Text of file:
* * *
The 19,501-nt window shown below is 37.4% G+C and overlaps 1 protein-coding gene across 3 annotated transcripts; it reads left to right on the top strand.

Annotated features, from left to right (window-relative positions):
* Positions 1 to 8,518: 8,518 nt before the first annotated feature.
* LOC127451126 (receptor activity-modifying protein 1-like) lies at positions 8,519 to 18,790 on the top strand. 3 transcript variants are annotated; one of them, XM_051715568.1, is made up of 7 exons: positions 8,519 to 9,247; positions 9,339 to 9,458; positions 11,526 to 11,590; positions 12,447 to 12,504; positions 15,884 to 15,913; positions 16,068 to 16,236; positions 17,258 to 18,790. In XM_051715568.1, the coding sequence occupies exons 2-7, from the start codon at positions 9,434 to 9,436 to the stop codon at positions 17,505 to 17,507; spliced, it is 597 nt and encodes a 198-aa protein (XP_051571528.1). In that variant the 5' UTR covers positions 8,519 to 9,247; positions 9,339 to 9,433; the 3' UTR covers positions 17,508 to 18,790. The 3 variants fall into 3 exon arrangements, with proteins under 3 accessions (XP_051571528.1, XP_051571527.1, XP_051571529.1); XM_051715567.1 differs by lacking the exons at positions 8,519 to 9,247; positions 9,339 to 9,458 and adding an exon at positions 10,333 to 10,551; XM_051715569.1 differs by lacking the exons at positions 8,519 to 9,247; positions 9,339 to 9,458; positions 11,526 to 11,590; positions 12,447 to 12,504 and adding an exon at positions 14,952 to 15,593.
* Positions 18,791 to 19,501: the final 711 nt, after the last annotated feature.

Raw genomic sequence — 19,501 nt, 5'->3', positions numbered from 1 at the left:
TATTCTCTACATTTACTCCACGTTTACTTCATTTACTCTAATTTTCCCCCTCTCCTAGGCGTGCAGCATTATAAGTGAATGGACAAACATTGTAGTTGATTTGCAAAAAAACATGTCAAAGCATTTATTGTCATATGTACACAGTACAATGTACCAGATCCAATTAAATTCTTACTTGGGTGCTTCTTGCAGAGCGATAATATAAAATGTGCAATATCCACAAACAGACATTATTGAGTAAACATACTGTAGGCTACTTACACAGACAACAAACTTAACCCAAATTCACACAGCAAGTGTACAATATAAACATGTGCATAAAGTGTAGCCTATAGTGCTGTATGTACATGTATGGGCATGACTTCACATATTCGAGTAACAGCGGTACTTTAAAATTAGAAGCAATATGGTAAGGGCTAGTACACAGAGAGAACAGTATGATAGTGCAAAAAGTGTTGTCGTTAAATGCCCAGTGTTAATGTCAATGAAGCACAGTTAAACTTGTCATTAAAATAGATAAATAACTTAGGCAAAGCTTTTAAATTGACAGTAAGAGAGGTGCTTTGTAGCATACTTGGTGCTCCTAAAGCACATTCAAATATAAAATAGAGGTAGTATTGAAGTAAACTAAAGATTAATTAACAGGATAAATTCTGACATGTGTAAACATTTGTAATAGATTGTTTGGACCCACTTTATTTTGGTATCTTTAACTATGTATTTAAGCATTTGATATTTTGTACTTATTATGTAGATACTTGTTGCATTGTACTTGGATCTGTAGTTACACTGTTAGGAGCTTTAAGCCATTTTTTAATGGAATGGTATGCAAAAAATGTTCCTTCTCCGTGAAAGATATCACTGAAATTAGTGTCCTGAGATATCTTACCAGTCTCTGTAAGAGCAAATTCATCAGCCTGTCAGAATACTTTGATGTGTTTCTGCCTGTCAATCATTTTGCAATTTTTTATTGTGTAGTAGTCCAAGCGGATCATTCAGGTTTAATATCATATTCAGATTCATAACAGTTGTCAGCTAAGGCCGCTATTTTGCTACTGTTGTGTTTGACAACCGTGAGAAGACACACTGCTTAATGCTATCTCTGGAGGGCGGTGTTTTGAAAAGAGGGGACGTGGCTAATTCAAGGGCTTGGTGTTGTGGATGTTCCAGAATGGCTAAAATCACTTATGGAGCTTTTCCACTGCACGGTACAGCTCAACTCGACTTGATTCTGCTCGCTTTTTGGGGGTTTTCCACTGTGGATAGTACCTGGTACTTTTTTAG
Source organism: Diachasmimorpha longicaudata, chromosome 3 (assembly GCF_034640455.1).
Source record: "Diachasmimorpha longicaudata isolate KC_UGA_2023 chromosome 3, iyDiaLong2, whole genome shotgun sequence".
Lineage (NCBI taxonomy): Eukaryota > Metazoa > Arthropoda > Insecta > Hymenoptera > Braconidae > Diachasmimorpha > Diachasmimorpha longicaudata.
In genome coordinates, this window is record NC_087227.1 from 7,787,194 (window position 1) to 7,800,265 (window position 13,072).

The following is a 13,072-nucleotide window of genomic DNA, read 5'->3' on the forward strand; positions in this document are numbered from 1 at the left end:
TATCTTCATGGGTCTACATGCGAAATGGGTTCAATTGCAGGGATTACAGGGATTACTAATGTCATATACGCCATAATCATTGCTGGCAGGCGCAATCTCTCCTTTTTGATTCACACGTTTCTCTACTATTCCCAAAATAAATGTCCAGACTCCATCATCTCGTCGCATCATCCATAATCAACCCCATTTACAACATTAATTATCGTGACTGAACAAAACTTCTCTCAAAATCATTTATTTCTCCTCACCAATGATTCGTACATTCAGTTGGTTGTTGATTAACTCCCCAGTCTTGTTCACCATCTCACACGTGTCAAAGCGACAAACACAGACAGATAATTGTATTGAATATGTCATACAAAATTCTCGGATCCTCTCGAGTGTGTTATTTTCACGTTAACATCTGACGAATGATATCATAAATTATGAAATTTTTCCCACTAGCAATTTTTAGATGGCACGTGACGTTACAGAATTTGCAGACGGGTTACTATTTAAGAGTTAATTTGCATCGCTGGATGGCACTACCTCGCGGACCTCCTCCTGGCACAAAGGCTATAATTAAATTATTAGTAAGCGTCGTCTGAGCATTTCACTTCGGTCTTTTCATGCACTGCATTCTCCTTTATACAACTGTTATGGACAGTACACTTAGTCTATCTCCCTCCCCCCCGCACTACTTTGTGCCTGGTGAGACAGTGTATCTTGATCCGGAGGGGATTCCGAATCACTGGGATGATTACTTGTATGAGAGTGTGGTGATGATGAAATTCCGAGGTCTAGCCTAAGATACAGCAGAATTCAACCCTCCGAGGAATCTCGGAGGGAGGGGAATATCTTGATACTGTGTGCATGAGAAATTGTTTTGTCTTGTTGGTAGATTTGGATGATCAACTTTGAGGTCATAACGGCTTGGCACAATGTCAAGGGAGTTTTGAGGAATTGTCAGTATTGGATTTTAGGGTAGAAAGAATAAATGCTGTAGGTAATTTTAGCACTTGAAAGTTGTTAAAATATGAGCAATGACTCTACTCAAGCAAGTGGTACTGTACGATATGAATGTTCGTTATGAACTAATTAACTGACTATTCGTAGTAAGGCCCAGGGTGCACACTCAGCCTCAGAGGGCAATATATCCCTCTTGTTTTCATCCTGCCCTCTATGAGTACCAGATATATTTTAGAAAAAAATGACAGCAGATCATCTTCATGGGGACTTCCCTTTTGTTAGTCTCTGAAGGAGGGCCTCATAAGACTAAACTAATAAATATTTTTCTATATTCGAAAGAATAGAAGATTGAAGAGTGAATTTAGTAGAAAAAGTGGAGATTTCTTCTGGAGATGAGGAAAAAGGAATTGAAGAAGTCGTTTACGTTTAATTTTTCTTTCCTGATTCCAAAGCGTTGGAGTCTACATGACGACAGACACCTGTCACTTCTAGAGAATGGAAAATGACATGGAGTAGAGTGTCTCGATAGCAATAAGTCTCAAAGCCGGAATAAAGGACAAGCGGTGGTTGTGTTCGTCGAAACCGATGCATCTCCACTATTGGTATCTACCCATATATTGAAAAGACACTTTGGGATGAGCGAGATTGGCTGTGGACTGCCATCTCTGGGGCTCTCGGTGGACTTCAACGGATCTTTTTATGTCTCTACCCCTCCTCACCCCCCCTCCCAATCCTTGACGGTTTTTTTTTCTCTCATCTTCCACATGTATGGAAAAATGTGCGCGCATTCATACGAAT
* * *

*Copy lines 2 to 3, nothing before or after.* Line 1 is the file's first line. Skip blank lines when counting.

Annotated features, from left to right (window-relative positions):
* Positions 1 to 8,518: 8,518 nt before the first annotated feature.